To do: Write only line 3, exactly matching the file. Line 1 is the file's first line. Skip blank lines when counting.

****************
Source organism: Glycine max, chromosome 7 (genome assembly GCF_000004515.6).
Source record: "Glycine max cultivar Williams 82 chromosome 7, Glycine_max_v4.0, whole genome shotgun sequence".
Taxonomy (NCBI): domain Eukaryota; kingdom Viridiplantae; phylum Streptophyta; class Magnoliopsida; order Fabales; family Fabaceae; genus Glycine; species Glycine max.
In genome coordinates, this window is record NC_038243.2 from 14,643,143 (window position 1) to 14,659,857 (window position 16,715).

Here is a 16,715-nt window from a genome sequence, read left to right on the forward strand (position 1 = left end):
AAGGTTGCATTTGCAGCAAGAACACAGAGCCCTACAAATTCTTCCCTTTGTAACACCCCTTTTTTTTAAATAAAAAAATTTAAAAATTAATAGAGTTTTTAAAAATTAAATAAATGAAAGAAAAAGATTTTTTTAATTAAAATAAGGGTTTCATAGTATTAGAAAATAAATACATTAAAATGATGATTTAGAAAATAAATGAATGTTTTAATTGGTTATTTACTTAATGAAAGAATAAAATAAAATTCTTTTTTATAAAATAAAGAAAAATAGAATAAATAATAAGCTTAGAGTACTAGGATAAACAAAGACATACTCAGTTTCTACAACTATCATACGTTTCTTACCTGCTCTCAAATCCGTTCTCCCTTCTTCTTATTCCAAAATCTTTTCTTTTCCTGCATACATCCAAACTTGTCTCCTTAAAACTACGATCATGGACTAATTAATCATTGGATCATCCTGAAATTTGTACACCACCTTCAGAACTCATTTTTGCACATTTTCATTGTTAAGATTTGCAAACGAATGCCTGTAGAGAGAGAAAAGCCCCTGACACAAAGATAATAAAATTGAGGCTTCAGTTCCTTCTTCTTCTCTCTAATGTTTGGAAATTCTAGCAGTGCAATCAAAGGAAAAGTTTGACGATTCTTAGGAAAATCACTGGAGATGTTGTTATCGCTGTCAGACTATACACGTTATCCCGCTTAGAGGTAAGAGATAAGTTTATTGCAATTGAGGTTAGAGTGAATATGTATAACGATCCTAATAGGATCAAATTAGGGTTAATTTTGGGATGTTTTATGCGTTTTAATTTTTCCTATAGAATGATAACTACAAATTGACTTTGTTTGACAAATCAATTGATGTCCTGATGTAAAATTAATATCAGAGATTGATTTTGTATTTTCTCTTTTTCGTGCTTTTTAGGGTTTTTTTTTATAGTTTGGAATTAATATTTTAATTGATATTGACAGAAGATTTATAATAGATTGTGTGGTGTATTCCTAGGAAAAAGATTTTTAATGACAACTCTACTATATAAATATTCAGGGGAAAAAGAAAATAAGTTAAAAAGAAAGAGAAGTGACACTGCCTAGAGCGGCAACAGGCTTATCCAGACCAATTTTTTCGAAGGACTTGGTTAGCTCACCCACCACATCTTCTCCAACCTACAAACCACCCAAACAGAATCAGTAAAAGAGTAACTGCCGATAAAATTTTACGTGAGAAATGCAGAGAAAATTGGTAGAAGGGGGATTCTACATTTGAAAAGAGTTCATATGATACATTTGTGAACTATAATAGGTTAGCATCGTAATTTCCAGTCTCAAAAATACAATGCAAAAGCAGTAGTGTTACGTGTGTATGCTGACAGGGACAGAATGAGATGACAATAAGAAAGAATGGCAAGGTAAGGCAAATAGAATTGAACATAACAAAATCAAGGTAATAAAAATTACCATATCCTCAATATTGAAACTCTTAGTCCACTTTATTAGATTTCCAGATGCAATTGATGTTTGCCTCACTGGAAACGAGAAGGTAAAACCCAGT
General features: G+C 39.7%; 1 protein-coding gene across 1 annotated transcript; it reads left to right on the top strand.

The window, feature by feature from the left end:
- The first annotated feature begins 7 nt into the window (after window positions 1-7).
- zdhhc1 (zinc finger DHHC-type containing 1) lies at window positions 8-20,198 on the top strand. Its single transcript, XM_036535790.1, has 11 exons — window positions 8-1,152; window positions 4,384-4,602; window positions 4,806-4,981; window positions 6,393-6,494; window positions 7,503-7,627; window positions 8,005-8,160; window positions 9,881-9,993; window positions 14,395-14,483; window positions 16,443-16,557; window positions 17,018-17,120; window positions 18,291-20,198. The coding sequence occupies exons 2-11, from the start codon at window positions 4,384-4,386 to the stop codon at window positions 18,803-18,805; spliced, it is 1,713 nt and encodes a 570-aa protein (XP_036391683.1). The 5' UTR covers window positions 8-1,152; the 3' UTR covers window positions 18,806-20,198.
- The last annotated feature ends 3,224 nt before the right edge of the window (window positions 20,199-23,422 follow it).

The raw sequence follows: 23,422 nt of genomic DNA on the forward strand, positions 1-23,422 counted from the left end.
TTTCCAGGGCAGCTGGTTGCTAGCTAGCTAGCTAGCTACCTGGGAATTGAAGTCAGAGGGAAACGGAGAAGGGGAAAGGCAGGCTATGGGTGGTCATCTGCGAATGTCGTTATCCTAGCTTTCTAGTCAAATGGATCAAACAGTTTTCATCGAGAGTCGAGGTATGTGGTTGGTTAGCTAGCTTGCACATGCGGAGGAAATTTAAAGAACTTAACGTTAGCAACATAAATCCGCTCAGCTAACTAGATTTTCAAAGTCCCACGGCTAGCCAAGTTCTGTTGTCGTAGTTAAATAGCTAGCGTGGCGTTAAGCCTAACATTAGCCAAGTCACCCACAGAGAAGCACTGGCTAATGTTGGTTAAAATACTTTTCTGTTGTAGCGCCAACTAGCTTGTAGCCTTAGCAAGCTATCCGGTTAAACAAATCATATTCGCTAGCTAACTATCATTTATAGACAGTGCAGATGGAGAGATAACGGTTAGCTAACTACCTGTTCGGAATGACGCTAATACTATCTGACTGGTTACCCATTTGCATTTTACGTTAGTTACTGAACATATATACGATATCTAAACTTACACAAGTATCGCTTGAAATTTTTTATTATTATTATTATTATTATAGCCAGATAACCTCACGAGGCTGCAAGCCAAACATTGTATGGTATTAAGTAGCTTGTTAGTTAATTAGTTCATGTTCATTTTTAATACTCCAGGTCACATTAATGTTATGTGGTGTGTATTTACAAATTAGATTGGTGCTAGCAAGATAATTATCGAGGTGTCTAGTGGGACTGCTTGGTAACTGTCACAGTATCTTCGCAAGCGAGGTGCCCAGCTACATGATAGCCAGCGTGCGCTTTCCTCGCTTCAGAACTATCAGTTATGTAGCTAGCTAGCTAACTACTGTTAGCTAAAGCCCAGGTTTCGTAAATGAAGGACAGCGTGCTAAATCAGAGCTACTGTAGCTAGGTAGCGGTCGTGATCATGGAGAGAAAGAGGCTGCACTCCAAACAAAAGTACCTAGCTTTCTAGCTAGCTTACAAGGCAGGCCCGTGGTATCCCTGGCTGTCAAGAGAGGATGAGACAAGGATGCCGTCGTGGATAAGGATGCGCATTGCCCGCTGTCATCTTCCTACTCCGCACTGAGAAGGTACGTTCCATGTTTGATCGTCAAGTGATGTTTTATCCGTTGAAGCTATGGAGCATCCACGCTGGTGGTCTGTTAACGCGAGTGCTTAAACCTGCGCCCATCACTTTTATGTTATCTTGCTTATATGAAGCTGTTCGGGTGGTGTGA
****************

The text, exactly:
Taxonomy (NCBI): domain Eukaryota; kingdom Viridiplantae; phylum Streptophyta; class Magnoliopsida; order Fabales; family Fabaceae; genus Glycine; species Glycine max.